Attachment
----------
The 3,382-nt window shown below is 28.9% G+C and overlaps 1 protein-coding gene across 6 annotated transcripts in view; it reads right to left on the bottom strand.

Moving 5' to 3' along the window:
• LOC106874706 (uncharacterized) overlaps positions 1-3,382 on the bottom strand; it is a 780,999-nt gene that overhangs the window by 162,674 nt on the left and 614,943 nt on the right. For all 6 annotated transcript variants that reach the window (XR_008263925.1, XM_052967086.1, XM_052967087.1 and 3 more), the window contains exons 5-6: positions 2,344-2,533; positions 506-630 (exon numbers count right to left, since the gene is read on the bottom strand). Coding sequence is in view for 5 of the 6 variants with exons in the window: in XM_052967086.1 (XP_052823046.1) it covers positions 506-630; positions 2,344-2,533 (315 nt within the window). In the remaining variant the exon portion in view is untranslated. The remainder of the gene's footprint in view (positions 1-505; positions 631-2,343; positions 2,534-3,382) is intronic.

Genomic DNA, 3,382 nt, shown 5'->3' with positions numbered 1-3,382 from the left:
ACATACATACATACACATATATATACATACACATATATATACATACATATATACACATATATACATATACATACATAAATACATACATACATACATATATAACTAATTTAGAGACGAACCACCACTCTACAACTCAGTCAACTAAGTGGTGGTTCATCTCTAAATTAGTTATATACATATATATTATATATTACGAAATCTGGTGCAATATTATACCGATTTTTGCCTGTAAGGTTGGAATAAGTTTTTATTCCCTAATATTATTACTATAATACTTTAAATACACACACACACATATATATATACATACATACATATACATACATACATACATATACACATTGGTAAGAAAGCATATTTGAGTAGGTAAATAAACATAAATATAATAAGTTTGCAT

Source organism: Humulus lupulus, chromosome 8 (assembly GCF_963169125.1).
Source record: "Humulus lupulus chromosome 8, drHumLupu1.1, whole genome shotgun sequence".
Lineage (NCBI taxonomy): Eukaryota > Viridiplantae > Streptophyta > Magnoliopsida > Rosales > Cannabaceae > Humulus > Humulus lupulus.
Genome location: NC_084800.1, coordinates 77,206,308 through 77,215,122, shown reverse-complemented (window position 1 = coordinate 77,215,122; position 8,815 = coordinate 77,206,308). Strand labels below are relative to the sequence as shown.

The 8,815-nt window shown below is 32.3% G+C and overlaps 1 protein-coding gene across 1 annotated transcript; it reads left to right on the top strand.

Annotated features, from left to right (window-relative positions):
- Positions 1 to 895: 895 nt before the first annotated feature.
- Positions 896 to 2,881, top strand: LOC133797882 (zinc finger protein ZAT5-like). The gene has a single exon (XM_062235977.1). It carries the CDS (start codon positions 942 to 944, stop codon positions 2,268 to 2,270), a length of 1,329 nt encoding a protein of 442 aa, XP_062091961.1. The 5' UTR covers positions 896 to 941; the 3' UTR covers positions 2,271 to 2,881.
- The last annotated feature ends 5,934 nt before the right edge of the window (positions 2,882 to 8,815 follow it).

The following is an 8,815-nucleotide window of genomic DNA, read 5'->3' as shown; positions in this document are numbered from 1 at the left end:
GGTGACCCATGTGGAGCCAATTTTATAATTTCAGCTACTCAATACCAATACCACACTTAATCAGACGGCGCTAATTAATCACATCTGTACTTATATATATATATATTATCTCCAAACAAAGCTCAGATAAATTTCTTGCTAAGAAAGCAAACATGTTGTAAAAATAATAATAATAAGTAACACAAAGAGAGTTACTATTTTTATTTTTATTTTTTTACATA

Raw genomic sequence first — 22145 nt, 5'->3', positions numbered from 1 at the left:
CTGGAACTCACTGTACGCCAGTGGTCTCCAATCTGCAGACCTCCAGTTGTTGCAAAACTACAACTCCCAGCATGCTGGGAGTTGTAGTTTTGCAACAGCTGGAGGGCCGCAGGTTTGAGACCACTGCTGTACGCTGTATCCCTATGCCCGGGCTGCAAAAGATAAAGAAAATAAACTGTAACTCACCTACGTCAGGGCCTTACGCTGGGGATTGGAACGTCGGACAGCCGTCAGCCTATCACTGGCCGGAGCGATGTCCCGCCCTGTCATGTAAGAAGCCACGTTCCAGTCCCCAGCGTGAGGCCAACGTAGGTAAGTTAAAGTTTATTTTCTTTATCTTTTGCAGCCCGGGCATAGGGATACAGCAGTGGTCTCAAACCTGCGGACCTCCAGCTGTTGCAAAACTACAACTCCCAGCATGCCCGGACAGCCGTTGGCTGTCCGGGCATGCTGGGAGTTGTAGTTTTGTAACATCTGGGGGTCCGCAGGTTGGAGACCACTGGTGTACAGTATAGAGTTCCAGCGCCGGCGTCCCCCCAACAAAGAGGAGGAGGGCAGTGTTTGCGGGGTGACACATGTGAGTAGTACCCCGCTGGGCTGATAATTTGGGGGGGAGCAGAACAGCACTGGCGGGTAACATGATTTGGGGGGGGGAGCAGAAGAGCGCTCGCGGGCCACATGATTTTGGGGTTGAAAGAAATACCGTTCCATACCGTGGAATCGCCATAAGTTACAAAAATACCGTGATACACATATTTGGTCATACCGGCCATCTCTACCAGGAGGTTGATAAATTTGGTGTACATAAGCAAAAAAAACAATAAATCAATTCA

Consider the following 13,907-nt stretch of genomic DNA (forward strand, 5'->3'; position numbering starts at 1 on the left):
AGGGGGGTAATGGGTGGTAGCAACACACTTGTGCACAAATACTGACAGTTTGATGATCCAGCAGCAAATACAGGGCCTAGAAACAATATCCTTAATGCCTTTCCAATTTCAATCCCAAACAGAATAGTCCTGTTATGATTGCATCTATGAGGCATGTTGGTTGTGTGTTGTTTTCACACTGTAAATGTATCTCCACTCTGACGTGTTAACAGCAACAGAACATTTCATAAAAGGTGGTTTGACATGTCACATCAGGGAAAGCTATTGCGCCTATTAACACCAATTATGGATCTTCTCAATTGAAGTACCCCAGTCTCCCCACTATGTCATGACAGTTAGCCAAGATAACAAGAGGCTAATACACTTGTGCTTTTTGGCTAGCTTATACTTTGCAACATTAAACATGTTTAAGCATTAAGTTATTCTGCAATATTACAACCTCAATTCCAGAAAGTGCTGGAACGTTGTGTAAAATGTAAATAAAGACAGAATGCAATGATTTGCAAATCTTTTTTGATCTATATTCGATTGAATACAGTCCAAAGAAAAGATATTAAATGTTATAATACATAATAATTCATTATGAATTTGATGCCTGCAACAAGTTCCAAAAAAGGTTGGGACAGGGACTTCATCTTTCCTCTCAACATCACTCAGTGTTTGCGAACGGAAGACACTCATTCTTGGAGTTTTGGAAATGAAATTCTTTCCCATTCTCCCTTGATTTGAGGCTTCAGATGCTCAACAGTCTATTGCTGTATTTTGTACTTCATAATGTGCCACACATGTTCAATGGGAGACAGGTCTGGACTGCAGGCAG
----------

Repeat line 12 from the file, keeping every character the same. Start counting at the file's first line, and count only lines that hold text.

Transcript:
- Positions 1 to 895: 895 nt before the first annotated feature.